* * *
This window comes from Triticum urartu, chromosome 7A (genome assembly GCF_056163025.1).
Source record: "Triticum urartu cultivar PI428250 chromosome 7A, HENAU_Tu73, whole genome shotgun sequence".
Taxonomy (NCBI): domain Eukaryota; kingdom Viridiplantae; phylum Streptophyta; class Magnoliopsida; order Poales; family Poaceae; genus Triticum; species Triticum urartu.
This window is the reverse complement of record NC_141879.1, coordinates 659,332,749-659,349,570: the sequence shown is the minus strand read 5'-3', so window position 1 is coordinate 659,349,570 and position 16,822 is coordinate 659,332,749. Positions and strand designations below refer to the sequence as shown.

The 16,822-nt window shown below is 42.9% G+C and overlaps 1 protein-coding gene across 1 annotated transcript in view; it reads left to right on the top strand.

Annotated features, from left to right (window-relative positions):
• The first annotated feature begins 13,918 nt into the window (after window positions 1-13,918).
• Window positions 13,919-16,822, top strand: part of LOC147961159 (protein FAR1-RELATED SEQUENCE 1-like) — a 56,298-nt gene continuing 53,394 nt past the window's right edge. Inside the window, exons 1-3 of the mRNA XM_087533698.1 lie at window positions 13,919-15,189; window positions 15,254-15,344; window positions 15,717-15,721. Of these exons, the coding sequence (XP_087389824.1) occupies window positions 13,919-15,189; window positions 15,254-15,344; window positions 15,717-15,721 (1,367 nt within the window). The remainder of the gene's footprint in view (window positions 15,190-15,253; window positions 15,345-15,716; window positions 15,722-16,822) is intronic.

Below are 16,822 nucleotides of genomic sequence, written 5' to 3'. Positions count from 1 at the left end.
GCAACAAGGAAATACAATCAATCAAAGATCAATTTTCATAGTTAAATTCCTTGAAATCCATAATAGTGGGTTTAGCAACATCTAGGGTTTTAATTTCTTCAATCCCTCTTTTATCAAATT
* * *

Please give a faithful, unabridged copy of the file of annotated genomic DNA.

This window comes from Triticum urartu, chromosome 7A (genome assembly GCF_056163025.1).
Source record: "Triticum urartu cultivar PI428250 chromosome 7A, HENAU_Tu73, whole genome shotgun sequence".
Taxonomy (NCBI): domain Eukaryota; kingdom Viridiplantae; phylum Streptophyta; class Magnoliopsida; order Poales; family Poaceae; genus Triticum; species Triticum urartu.
This window is the reverse complement of record NC_141879.1, coordinates 659,332,749-659,349,570: the sequence shown is the minus strand read 5'-3', so window position 1 is coordinate 659,349,570 and position 16,822 is coordinate 659,332,749. Positions and strand designations below refer to the sequence as shown.

The 16,822-nt window shown below is 42.9% G+C and overlaps 1 protein-coding gene across 1 annotated transcript in view; it reads left to right on the top strand.

Annotated features, from left to right (window-relative positions):
• The first annotated feature begins 13,918 nt into the window (after window positions 1-13,918).
• Window positions 13,919-16,822, top strand: part of LOC147961159 (protein FAR1-RELATED SEQUENCE 1-like) — a 56,298-nt gene continuing 53,394 nt past the window's right edge. Inside the window, exons 1-3 of the mRNA XM_087533698.1 lie at window positions 13,919-15,189; window positions 15,254-15,344; window positions 15,717-15,721. Of these exons, the coding sequence (XP_087389824.1) occupies window positions 13,919-15,189; window positions 15,254-15,344; window positions 15,717-15,721 (1,367 nt within the window). The remainder of the gene's footprint in view (window positions 15,190-15,253; window positions 15,345-15,716; window positions 15,722-16,822) is intronic.

Below are 16,822 nucleotides of genomic sequence, written 5' to 3'. Positions count from 1 at the left end.
GCAACAAGGAAATACAATCAATCAAAGATCAATTTTCATAGTTAAATTCCTTGAAATCCATAATAGTGGGTTTAGCAACATCTAGGGTTTTAATTTCTTCAATCCCTCTTTTATCAAATT